When I came home, however, I fell into a mineshaft. My university friends, with their proper jobs, expensive mortgages and settled, prematurely aged lives, had become incomprehensible to me, and the life I had been leading seemed incomprehensible to everyone. Though feeling like a ghost abroad was in some ways liberating – a psychic decluttering that permitted an intense process of discovery – feeling like a ghost at home was terrifying. I existed, people acknowledged me, greeted me cordially, but I just could not connect. Wherever I went, I heard my own voice bouncing back at me.

Eventually I made new friends. But I still feel scarred by that time, and fearful that such desolation may recur, particularly in old age. These days, my loneliest moments come immediately after I’ve given a talk, when I’m surrounded by people congratulating me or asking questions. I often experience a falling sensation: their voices seem to recede above my head. I think it arises from the nature of the contact: because I can’t speak to anyone for more than a few seconds, it feels like social media brought to life.

The word “sullen” evolved from the Old French solain, which means “lonely”. Loneliness is associated with an enhanced perception of social threat, so one of its paradoxical consequences is a tendency to shut yourself off from strangers. When I was lonely, I felt like lashing out at the society from which I perceived myself excluded, as if the problem lay with other people. To read any comment thread is, I feel, to witness this tendency: you find people who are plainly making efforts to connect, but who do so by insulting and abusing, alienating the rest of the thread with their evident misanthropy. Perhaps some people really are rugged individualists. But others – especially online – appear to use that persona as a rationale for involuntary isolation.

Whatever the reasons might be, it is as if a spell had been cast on us, transforming this ultrasocial species into a population of loners. Like a parasite enhancing the conditions for its own survival, loneliness impedes its own cure by breeding shame and shyness. The work of groups such as Age UK, Mind, Positive Ageing and the Campaign to End Loneliness is life-saving.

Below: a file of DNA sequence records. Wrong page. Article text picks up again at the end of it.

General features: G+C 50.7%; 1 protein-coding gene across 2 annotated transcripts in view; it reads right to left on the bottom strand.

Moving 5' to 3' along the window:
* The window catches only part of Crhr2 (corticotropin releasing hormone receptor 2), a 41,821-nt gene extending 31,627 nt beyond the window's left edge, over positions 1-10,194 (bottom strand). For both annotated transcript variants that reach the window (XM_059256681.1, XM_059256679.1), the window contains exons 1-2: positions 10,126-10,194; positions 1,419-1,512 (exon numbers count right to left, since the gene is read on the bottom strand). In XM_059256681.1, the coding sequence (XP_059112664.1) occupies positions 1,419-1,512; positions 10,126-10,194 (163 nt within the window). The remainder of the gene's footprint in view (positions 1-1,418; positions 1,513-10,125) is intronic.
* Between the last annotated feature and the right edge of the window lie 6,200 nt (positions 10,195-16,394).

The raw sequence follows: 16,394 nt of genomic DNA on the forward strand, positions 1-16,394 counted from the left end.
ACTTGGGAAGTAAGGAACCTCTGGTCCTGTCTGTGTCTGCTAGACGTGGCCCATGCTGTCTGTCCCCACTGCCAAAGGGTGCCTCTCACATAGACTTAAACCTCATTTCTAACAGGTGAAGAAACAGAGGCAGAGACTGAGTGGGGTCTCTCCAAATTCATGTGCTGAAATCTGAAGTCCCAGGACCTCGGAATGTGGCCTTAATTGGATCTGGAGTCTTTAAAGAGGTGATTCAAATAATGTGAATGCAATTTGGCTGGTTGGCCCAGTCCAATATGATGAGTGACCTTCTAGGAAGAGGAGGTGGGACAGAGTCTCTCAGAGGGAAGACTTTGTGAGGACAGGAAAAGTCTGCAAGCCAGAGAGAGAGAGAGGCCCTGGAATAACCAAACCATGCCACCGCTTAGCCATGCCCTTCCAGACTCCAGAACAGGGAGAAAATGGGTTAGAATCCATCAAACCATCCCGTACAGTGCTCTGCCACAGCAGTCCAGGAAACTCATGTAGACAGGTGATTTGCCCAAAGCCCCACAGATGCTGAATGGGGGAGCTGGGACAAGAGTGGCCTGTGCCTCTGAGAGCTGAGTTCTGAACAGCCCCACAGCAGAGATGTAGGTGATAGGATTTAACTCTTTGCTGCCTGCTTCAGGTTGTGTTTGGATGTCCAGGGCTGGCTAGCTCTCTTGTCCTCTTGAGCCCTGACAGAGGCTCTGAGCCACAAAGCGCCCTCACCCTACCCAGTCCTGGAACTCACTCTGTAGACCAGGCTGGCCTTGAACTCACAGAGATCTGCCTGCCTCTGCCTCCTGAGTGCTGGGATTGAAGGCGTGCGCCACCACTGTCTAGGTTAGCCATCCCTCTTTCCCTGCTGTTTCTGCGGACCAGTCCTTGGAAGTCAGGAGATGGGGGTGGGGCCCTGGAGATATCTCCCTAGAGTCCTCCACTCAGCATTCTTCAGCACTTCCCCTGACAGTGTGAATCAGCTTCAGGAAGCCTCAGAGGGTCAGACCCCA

When I first wrote about this subject, and the article went viral, several publishers urged me to write a book on the theme. Three years sitting at my desk, studying isolation: what’s the second prize? But I found another way of working on the issue, a way that engages me with others, rather than removing me. With the brilliant musician Ewan McLennan, I have written a concept album (I wrote the first draft of the lyrics; he refined them and wrote the music). Our aim is to use it to help break the spell, with performances of both music and the spoken word designed to bring people together –which, we hope, will end with a party at the nearest pub.

By itself, our work can make only a tiny contribution to addressing the epidemic. But I hope that, both by helping people to acknowledge it and by using the power of music to create common sentiment, we can at least begin to identify the barriers that separate us from others, and to remember that we are not the selfish, ruthless beings we are told we are.

“Breaking the Spell of Loneliness” by Ewan McLennan and George Monbiot is out now. For a full list of forthcoming gigs visit:

This article first appeared in the 20 October 2016 issue of the New Statesman, Brothers in blood